Daniel Higgins, a 46-year-old California man, apparently ran a complicated scheme for seven years whereby he traveled around schools in Southern California taking examinations. Higgins allegedly ran a business where foreign students paid him to take classes to allow students to maintain their student visas.

According to an article by Anna Gorman and My-Thuan Tran in the Los Angeles Times:

Dozens of foreign students — all from the Middle East — were paying him to sit in class, take exams and write papers so that their student visas would remain valid, according to a charging document filed in the case. Students paid up to $1,500 for course assignments and finals and about $1,000 for English and writing proficiency exams, prosecutors allege.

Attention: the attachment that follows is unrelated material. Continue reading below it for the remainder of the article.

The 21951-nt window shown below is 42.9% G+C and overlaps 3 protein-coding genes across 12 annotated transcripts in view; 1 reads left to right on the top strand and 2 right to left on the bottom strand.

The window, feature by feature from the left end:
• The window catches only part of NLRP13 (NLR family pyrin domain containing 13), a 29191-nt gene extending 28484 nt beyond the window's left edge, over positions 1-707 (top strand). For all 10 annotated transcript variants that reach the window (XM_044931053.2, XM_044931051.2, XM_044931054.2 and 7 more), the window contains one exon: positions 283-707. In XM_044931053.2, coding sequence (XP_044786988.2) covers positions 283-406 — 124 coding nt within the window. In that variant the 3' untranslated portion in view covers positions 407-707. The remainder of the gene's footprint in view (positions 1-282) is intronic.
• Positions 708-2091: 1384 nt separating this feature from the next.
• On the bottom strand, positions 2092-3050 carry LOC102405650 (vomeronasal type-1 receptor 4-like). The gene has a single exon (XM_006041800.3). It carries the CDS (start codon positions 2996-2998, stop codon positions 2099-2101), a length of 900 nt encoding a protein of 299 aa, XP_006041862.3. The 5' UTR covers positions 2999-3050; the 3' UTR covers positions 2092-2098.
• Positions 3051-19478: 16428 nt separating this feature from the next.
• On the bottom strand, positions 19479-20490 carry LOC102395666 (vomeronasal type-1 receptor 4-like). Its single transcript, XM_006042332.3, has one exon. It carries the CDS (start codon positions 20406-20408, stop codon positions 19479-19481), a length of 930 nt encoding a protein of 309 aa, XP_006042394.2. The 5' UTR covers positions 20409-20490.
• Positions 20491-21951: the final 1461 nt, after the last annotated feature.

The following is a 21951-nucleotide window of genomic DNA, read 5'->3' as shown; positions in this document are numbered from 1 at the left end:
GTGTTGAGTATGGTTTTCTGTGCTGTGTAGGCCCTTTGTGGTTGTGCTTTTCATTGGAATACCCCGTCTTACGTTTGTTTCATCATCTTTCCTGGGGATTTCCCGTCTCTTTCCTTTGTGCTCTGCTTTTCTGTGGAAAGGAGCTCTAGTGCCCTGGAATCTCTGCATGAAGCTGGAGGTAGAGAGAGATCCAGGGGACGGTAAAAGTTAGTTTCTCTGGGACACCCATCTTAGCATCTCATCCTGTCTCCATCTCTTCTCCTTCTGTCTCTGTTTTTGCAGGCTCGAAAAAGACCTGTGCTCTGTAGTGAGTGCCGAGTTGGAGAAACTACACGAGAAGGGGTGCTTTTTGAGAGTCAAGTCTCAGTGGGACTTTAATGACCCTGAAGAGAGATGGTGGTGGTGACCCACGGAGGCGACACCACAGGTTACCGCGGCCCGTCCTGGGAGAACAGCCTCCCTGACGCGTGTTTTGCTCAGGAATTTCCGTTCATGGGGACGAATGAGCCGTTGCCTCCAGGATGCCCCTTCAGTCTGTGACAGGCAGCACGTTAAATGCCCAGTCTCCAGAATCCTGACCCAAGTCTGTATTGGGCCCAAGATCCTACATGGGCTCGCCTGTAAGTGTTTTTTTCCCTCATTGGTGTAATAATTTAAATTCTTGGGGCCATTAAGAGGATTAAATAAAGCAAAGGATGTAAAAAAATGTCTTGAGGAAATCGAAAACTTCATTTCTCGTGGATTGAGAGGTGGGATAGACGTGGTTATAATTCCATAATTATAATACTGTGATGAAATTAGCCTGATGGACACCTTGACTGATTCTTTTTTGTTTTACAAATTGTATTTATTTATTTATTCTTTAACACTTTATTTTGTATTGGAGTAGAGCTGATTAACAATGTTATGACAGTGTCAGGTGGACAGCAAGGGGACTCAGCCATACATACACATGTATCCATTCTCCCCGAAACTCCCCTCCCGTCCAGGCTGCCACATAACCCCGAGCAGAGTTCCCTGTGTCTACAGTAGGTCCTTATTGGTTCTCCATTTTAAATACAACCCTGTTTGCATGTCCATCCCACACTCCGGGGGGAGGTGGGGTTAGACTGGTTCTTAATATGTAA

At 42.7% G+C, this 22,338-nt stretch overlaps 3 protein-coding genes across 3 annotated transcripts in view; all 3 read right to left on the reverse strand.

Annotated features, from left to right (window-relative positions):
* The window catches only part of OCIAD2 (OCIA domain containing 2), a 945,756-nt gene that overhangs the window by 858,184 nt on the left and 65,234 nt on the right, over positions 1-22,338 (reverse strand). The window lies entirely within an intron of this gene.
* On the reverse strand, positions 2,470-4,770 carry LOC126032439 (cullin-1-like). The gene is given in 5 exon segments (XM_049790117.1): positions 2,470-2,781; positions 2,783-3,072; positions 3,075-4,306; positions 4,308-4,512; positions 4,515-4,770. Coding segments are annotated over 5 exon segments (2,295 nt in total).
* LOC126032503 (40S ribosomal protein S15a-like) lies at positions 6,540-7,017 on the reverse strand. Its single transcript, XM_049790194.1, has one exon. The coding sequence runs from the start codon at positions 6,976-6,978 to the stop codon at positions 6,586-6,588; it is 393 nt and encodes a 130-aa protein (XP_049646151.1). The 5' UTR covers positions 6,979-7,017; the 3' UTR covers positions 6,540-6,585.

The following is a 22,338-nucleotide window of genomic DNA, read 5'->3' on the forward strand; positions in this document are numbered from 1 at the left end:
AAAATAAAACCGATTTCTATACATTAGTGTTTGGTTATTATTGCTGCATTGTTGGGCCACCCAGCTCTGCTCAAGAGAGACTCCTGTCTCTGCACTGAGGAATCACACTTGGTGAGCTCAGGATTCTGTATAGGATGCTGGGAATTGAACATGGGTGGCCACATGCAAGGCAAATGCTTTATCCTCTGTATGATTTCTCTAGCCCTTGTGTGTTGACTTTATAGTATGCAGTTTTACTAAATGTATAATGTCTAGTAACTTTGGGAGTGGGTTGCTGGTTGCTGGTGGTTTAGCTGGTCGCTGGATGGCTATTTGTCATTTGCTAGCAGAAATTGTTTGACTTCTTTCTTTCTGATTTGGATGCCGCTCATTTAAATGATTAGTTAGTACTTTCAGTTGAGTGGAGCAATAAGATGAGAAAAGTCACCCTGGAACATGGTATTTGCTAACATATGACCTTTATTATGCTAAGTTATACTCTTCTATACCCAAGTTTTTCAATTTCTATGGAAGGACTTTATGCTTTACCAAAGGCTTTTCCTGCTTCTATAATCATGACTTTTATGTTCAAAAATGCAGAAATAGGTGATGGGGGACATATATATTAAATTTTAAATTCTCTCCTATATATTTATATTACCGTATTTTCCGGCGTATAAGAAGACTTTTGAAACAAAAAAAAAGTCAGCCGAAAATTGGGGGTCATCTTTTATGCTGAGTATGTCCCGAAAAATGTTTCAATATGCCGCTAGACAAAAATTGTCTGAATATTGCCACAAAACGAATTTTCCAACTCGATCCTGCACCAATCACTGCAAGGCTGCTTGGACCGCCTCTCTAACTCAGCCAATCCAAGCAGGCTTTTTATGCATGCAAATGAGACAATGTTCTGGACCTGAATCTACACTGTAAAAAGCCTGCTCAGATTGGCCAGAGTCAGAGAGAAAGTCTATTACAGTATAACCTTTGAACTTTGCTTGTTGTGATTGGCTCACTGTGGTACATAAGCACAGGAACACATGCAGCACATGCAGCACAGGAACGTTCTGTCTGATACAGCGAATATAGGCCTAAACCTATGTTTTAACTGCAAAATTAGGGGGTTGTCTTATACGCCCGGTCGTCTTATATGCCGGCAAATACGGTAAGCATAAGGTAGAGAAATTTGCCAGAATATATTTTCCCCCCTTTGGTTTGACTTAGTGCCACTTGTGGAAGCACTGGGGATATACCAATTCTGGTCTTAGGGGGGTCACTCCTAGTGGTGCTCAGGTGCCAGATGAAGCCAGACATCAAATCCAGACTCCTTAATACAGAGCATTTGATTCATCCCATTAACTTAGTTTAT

U.S. Immigration and Customs Enforcement agents said the demand for Higgins’ services was so great that he hired staff, including a blond woman who they believe posed as an Middle Eastern man.

Demand couldn’t have been that great, however; Higgins is apparently being represented by a public defender. He pleaded not guilty to conspiracy to commit visa fraud and was released on $5,000 bail.

Daniel Luzer

Daniel Luzer is the news editor at Governing Magazine and former web editor of the Washington Monthly. Find him on Twitter: @Daniel_Luzer